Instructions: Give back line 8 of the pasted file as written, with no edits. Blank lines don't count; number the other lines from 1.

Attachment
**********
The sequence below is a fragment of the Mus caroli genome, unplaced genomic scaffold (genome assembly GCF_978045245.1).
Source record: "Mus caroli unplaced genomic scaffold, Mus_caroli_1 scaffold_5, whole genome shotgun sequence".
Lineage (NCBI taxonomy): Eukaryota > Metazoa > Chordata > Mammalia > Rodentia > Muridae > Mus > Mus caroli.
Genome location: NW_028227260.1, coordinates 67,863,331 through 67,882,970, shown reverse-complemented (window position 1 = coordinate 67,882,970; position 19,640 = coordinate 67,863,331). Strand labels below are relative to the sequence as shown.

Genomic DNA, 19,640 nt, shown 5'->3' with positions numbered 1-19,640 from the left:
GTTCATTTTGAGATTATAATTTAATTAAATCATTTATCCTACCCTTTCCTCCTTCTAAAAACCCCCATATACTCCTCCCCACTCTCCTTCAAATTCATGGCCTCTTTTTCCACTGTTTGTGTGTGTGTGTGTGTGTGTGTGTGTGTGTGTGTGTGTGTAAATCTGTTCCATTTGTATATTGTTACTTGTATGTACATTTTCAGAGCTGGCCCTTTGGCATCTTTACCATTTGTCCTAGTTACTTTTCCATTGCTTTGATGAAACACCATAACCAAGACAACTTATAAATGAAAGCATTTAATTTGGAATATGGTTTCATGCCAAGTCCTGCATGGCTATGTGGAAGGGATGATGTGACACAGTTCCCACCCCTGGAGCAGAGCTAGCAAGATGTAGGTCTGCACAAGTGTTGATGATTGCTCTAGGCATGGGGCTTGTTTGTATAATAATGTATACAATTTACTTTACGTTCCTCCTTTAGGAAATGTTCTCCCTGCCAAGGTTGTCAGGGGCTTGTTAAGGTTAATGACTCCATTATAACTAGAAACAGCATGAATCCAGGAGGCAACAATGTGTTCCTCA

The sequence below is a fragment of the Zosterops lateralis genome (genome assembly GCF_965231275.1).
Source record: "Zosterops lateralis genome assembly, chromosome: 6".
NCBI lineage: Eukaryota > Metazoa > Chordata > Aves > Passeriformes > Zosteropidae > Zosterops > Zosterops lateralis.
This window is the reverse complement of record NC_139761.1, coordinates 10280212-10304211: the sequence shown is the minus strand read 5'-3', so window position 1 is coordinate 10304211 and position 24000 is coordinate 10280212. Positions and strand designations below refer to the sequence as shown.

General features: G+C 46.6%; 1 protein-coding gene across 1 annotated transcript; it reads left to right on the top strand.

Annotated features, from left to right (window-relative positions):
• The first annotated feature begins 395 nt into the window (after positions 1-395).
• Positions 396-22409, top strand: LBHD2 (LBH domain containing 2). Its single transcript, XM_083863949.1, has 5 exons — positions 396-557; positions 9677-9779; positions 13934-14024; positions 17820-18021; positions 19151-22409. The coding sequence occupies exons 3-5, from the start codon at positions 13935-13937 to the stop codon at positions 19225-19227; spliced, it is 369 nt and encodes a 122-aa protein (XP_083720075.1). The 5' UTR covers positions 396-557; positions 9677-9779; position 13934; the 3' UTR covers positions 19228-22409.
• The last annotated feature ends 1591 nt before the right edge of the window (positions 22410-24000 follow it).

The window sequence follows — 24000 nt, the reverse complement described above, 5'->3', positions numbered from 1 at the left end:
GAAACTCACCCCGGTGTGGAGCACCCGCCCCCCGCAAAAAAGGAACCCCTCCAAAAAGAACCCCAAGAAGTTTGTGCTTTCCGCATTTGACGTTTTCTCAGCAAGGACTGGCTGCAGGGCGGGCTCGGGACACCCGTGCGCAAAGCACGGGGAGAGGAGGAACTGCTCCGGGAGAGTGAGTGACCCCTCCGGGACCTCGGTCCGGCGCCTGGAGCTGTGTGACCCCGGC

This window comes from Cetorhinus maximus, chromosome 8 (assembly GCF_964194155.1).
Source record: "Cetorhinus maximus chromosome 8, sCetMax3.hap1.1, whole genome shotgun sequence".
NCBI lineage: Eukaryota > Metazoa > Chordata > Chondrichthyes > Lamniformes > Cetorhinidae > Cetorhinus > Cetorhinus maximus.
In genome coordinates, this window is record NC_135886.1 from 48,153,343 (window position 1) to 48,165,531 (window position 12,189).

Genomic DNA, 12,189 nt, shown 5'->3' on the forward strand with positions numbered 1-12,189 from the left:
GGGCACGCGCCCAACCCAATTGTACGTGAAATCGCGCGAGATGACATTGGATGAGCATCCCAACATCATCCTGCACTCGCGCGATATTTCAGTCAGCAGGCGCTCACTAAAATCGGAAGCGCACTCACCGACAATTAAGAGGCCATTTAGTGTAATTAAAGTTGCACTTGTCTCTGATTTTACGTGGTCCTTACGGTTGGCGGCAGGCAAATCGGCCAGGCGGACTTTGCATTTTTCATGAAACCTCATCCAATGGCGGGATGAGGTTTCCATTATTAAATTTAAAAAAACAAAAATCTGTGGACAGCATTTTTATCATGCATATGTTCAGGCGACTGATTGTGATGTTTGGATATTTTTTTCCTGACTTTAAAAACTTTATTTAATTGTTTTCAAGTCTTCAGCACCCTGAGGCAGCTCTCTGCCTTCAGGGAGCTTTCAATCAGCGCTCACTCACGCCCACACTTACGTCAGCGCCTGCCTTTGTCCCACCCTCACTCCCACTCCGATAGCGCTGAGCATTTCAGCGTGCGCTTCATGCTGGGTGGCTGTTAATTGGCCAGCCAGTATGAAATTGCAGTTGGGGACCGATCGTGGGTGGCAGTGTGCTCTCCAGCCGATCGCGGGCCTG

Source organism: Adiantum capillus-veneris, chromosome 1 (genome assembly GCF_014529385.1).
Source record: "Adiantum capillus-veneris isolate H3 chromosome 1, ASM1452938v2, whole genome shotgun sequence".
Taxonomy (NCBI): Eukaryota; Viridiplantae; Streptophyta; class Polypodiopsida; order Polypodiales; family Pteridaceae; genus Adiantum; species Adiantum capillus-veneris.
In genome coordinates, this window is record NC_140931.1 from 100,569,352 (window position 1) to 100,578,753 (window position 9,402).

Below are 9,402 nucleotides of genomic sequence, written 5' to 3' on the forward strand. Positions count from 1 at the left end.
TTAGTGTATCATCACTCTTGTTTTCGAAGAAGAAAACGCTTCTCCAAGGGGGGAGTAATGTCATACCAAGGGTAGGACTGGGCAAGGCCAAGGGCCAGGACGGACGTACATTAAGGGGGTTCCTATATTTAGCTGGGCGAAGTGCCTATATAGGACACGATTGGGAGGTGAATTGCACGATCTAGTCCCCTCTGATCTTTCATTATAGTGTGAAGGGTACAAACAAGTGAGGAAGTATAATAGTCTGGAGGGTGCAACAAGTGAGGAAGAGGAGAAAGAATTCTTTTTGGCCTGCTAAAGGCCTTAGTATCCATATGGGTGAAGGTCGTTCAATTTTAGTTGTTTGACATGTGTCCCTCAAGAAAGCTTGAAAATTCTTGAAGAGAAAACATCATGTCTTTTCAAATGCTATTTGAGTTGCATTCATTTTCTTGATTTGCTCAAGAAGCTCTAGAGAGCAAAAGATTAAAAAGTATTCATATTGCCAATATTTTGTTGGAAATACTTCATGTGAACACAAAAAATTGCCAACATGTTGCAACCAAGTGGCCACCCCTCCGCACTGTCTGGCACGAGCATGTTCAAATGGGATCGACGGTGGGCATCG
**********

Source record: "Zosterops lateralis genome assembly, chromosome: 6".